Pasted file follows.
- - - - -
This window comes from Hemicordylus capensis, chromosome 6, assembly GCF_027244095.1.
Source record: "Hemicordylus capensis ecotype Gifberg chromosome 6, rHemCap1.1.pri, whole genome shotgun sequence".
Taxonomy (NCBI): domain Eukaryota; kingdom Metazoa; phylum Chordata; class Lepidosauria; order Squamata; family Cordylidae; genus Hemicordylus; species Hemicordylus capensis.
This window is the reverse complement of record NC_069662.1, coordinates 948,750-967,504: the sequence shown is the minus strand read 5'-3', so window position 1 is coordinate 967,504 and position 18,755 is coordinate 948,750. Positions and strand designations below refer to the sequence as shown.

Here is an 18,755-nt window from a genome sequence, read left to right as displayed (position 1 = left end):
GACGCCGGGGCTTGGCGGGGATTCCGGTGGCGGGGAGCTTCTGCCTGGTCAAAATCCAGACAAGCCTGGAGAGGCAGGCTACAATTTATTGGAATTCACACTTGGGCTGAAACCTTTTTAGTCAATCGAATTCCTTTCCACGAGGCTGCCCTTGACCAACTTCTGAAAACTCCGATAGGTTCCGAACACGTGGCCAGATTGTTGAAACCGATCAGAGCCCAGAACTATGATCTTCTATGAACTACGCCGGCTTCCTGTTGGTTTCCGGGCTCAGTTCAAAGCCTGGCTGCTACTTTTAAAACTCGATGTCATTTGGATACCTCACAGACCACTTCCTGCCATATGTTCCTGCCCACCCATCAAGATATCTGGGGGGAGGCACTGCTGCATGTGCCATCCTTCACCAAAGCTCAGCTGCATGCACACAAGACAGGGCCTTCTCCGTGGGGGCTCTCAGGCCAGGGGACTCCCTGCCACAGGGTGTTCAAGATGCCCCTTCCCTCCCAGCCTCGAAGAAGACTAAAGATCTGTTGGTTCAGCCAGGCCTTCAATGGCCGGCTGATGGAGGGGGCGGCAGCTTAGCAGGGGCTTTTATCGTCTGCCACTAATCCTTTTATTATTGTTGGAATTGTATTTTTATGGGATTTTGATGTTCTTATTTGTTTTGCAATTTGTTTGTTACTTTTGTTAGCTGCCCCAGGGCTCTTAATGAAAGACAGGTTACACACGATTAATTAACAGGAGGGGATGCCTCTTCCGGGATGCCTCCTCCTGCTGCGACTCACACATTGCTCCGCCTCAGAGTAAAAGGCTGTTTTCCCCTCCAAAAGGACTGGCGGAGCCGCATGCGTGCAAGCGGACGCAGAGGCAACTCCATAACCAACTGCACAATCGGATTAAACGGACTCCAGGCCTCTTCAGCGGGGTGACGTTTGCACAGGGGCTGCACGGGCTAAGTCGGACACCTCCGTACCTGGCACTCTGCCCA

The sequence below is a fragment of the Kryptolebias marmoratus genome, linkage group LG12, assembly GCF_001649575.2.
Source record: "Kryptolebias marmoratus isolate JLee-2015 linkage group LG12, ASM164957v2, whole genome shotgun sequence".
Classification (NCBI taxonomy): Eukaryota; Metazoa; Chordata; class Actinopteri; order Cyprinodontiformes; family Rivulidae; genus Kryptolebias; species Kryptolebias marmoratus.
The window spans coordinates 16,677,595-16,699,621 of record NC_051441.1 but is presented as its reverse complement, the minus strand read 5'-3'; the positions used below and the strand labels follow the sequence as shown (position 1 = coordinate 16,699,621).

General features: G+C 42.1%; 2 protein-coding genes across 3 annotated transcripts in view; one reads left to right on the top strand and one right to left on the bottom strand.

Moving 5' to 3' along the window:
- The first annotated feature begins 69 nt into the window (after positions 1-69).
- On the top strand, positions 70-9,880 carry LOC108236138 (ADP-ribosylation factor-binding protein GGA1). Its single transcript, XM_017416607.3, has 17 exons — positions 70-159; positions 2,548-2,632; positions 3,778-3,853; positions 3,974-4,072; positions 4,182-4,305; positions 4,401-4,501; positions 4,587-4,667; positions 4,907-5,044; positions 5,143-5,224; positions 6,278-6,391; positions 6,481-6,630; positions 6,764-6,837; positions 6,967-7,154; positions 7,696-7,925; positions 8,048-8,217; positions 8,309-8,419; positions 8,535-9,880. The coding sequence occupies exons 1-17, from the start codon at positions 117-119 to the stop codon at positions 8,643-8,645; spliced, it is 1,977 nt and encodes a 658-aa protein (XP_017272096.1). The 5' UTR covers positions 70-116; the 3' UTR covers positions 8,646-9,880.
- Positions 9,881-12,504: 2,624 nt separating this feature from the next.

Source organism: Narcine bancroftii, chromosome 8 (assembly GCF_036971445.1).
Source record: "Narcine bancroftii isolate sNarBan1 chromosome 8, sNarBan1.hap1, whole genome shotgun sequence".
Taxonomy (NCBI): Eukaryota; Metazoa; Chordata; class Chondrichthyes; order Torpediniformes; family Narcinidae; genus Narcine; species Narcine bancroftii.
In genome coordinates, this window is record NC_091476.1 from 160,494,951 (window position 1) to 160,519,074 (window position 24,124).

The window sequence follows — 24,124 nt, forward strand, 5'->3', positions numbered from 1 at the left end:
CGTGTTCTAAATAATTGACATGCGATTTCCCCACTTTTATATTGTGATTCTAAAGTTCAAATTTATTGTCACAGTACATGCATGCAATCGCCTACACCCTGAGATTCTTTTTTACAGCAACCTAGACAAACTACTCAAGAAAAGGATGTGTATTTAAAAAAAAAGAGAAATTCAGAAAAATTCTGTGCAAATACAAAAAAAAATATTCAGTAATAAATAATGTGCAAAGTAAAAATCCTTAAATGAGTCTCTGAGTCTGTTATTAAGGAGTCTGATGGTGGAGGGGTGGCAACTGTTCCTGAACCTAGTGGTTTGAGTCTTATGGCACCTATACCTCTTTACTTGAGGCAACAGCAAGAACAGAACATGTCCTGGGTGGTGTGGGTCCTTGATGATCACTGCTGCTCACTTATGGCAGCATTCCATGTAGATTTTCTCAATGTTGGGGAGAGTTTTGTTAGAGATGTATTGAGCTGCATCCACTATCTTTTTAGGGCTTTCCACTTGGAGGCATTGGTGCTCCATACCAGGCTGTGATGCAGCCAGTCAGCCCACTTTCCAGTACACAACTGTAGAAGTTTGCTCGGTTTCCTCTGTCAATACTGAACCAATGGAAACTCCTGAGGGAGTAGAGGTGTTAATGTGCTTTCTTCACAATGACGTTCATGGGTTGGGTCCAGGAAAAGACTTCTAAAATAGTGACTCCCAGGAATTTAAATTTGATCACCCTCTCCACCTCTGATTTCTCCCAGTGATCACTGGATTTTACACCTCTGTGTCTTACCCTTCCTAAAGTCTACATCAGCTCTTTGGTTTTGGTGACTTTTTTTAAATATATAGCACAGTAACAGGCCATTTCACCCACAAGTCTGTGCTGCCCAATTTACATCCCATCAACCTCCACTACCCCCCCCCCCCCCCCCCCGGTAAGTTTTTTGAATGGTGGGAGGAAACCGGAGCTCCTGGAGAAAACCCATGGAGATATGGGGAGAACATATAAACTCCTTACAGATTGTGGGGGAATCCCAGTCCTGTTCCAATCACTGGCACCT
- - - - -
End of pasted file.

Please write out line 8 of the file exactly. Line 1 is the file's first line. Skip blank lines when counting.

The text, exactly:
Source record: "Kryptolebias marmoratus isolate JLee-2015 linkage group LG12, ASM164957v2, whole genome shotgun sequence".